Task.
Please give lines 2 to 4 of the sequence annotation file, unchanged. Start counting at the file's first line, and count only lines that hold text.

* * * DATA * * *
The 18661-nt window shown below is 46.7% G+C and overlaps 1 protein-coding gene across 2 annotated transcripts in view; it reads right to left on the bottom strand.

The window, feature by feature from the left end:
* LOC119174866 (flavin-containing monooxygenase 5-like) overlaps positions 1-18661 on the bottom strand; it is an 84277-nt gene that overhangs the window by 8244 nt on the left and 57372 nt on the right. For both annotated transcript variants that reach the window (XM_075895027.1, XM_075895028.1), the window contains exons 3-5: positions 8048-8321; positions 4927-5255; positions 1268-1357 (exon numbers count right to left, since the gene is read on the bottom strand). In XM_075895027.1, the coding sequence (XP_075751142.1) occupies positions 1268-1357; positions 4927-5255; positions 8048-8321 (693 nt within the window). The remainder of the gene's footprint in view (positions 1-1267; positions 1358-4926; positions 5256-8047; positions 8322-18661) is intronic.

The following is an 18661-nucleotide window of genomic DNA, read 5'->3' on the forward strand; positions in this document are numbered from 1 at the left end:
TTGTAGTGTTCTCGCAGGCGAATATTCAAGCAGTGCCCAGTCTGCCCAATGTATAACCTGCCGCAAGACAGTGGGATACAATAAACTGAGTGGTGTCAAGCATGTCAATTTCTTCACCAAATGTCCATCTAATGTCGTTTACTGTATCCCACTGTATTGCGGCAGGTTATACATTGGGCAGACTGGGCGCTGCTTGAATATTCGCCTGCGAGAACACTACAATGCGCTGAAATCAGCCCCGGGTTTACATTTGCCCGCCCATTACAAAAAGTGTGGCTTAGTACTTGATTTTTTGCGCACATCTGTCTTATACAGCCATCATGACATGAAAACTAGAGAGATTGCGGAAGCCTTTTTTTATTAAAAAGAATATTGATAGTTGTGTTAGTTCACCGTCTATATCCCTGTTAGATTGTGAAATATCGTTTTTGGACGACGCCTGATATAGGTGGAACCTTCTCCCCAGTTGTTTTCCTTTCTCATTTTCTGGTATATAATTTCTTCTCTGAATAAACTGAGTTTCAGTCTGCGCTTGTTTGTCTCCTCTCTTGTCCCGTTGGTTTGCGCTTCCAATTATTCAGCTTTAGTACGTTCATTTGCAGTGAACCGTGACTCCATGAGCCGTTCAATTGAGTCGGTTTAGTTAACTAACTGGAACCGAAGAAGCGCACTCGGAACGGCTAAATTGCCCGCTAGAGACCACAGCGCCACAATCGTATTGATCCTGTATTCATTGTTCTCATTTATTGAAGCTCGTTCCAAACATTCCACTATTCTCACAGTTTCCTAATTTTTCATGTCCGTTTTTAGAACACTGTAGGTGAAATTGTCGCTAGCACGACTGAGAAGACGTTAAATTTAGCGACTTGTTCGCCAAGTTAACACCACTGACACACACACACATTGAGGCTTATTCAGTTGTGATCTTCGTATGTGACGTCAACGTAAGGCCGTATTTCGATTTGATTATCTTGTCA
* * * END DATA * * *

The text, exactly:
The window, feature by feature from the left end:
* LOC119174866 (flavin-containing monooxygenase 5-like) overlaps positions 1-18661 on the bottom strand; it is an 84277-nt gene that overhangs the window by 8244 nt on the left and 57372 nt on the right. For both annotated transcript variants that reach the window (XM_075895027.1, XM_075895028.1), the window contains exons 3-5: positions 8048-8321; positions 4927-5255; positions 1268-1357 (exon numbers count right to left, since the gene is read on the bottom strand). In XM_075895027.1, the coding sequence (XP_075751142.1) occupies positions 1268-1357; positions 4927-5255; positions 8048-8321 (693 nt within the window). The remainder of the gene's footprint in view (positions 1-1267; positions 1358-4926; positions 5256-8047; positions 8322-18661) is intronic.

The following is an 18661-nucleotide window of genomic DNA, read 5'->3' on the forward strand; positions in this document are numbered from 1 at the left end: